Keywords: Travel behavior; Peak car; GDP elasticity; Fuel price elasticity; Car use
    JEL: R40
    Date: 2015–04–30
  14. By: Lopez-Garcia, P. ; di Mauro, F. ; the CompNet Task Force (Research Department, NBB)
    Abstract: Drawing from confidential firm-level balance sheets for 17 European countries (13 Euro-Area), the paper documents the newly expanded database of cross-country comparable competitivenessrelated indicators built by the Competitiveness Research Network (CompNet). The new database provides information on the distribution of labour productivity, TFP, ULC or size of firms in detailed 2-digit industries but also within broad macro-sectors or considering the full economy. Most importantly, the expanded database includes detailed information on critical determinants of competitiveness such as the financial position of the firm, its exporting intensity, employment creation or price-cost margins. Both the distribution of all those variables, within each industry, but also their joint analysis with the productivity of the firm provides critical insights to both policymakers and researchers regarding aggregate trends dynamics. The current database comprises 17 EU countries, with information for 56 industries, including both manufacturing and services, over the period 1995-2012. The paper aims at analysing the structure and characteristics of this novel database, pointing out a number of results that are relevant to study productivity developments and its drivers. For instance, by using covariances between productivity and employment the paper shows that the drop in employment which occurred during the recent crisis appears to have had “cleansing effects” on EU economies, as it seems to have accelerated resource reallocation towards the most productive firms, particularly in economies under stress. Lastly, this paper will be complemented by four forthcoming papers, each providing an in-depth description and methodological overview of each of the main groups of CompNet indicators (financial, trade-related, product and labour market).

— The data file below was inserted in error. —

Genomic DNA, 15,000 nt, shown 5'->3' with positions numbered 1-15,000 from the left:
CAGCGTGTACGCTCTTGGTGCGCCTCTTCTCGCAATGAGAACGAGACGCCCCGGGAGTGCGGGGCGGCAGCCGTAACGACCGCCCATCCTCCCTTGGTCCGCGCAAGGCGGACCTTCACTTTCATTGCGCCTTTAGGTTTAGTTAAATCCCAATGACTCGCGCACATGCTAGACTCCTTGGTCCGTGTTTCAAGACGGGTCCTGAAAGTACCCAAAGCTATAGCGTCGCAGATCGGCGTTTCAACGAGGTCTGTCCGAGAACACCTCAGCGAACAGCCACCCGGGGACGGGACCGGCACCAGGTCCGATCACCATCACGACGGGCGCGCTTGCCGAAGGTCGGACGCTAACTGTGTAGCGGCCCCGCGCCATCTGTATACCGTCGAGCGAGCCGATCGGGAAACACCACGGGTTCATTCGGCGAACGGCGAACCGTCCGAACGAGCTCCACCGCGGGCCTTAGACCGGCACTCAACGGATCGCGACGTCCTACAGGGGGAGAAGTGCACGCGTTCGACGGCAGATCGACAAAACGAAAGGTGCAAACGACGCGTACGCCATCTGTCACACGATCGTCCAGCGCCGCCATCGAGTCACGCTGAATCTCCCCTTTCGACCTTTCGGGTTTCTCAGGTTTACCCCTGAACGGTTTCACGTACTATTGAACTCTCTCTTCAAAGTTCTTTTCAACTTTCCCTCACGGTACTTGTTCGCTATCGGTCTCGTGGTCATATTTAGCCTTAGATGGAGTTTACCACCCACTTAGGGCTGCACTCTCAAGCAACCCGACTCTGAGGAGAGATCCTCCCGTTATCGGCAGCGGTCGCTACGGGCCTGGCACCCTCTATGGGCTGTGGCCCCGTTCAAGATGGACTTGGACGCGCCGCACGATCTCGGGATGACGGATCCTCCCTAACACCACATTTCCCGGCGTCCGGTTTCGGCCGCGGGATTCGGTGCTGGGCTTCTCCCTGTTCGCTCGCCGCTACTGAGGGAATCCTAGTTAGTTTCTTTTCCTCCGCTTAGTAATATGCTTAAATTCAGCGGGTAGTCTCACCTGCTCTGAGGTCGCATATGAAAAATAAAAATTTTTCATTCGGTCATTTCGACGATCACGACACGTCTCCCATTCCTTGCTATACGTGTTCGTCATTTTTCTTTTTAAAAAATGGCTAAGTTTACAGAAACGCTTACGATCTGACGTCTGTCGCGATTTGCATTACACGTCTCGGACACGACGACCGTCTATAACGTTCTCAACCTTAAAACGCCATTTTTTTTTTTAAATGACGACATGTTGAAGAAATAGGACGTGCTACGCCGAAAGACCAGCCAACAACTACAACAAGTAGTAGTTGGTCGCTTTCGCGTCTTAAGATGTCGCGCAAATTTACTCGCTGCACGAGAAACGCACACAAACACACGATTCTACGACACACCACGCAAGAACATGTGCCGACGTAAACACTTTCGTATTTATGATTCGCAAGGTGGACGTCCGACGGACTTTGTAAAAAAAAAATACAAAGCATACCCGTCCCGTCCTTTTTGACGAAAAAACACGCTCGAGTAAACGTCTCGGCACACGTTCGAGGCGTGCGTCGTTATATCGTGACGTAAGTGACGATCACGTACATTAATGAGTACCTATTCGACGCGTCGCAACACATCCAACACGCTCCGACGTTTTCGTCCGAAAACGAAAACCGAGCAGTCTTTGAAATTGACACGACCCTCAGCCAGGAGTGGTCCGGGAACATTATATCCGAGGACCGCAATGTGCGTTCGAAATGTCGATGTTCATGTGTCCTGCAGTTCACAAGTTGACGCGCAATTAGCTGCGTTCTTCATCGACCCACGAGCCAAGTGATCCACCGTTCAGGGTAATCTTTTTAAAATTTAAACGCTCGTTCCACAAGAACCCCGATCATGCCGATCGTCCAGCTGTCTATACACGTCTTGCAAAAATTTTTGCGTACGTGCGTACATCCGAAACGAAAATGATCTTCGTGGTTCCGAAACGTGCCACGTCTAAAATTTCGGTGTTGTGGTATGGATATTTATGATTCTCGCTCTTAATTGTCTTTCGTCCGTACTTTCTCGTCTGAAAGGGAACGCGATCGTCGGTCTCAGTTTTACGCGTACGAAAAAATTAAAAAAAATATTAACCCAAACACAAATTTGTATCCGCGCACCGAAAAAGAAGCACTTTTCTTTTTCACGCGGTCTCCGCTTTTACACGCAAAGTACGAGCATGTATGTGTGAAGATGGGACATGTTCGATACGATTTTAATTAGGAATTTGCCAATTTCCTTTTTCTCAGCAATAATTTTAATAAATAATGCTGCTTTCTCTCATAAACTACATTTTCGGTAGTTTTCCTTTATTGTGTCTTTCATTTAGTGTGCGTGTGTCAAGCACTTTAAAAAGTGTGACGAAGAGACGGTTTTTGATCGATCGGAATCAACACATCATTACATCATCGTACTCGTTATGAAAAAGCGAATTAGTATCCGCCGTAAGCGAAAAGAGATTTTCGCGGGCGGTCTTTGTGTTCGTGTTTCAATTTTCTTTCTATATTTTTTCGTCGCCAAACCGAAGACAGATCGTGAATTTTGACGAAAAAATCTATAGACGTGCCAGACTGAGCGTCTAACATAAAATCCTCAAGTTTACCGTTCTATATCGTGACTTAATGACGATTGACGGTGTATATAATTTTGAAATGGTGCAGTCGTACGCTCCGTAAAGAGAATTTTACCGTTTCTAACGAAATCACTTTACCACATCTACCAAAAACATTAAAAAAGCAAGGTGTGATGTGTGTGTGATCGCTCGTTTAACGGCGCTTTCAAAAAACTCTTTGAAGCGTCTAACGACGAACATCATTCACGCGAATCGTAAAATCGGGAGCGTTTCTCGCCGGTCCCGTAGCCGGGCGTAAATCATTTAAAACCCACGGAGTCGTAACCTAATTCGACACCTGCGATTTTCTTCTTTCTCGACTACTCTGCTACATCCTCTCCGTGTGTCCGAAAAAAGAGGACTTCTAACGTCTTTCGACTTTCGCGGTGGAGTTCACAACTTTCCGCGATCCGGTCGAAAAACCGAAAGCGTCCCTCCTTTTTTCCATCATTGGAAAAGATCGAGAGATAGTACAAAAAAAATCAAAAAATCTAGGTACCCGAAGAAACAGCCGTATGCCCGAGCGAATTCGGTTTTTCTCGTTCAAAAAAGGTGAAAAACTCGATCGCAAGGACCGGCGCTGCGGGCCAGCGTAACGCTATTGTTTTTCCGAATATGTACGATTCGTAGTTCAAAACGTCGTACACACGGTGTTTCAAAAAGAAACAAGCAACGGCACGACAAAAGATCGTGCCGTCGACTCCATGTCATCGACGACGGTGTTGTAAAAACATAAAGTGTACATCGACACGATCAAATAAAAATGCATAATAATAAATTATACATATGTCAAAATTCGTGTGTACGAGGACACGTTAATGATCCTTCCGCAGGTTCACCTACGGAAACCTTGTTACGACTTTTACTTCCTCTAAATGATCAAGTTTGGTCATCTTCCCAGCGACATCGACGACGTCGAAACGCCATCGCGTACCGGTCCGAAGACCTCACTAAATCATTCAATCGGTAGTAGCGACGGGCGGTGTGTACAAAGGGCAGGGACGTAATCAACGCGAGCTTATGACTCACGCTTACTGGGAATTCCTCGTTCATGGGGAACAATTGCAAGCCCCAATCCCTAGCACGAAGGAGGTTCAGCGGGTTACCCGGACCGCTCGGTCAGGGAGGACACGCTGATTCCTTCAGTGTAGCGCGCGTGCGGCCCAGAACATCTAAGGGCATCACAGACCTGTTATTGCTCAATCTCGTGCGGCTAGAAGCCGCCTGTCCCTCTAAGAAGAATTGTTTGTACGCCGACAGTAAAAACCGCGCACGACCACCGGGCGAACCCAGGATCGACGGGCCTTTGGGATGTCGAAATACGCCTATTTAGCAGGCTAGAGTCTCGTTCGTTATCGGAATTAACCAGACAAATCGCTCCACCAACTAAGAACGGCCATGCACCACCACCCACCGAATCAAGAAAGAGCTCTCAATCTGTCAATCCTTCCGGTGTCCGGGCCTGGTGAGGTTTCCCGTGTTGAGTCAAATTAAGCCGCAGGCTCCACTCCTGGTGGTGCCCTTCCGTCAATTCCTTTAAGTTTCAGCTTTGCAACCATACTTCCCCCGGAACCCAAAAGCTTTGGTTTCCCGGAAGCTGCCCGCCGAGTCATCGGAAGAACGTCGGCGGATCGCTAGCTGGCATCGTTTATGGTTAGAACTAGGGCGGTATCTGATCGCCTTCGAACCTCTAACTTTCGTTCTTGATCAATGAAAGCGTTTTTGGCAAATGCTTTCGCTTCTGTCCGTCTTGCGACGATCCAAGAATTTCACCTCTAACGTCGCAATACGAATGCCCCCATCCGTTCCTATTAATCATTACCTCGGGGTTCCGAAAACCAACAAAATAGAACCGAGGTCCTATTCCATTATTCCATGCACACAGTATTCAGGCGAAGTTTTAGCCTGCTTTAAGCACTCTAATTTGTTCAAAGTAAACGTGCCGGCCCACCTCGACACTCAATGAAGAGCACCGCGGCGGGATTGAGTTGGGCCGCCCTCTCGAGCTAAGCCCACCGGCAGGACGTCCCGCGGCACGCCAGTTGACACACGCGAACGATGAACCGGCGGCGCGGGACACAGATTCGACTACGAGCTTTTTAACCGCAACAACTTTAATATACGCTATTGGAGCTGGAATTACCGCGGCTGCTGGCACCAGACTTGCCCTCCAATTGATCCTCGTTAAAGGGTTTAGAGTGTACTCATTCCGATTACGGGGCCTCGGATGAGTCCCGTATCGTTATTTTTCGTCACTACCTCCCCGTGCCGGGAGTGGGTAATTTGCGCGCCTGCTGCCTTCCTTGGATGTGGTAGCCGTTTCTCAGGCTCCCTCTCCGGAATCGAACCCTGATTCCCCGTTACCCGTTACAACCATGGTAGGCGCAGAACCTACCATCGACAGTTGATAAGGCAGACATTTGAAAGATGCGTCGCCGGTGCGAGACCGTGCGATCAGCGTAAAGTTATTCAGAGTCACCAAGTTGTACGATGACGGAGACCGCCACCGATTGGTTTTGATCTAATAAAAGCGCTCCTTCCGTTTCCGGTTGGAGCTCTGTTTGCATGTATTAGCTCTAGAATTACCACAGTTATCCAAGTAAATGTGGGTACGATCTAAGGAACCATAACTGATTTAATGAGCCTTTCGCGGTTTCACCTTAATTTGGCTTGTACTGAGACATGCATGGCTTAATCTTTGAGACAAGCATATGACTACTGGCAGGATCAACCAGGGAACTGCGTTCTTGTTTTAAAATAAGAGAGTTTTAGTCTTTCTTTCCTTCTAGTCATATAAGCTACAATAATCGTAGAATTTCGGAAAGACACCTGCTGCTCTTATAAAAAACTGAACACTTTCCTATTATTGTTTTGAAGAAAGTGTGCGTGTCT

Keywords: cross country analysis, firm-level data, competitiveness, productivity and size distribution, total factor productivity, allocative efficiency.
    JEL: L11 L25 D24 O4 O57
    Date: 2015–04
  15. By: Jousten, Alain (University of Liège); Lefèbvre, Mathieu (Université de Strasbourg)